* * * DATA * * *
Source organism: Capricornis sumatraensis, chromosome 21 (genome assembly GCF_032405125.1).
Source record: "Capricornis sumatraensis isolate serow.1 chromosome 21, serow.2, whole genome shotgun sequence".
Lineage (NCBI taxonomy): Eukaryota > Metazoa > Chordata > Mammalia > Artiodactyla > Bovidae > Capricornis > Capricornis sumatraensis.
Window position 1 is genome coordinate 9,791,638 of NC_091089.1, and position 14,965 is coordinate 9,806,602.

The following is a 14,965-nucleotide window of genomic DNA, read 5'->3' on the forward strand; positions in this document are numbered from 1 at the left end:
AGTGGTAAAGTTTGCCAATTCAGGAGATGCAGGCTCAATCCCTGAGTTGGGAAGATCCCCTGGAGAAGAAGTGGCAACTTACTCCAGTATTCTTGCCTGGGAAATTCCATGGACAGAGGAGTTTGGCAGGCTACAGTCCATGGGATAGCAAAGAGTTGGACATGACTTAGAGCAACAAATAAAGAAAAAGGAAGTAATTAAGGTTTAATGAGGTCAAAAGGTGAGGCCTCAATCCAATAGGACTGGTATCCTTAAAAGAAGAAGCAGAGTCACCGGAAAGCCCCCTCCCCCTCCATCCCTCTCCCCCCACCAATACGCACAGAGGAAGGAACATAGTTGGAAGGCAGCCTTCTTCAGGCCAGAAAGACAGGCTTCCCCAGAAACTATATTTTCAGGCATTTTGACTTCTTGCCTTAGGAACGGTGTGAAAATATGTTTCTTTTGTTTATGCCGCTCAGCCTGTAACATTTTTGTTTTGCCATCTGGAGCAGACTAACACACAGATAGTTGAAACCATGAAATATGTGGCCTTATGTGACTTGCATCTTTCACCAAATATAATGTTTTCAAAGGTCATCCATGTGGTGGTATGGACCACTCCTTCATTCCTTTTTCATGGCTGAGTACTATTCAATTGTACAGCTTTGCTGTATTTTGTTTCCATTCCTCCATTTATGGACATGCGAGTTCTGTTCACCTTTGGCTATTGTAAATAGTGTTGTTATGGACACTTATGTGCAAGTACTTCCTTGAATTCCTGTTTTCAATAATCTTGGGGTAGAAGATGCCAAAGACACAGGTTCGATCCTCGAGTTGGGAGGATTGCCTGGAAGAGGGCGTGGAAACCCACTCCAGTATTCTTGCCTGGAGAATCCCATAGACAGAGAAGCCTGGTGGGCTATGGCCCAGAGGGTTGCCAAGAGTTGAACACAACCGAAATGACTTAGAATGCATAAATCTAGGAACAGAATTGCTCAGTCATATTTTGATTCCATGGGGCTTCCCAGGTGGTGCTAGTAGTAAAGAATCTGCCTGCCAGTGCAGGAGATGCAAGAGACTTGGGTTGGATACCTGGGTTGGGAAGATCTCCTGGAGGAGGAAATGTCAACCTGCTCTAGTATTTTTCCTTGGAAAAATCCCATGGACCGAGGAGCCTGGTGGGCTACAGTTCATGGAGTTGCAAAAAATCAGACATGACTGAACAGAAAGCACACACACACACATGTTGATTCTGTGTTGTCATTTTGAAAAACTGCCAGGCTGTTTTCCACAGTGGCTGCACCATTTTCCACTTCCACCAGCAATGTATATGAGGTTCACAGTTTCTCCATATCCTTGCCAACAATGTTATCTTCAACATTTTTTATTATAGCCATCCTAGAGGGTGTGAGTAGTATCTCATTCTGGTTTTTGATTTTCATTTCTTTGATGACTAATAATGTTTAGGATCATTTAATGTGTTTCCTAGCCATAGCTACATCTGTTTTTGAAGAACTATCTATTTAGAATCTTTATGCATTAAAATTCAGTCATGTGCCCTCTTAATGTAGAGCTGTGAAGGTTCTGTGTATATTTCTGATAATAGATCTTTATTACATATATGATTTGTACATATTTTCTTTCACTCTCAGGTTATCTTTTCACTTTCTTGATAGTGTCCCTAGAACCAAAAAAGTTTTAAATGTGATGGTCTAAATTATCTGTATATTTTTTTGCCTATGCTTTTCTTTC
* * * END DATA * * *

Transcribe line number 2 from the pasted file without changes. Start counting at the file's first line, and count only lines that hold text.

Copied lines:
Source record: "Capricornis sumatraensis isolate serow.1 chromosome 21, serow.2, whole genome shotgun sequence".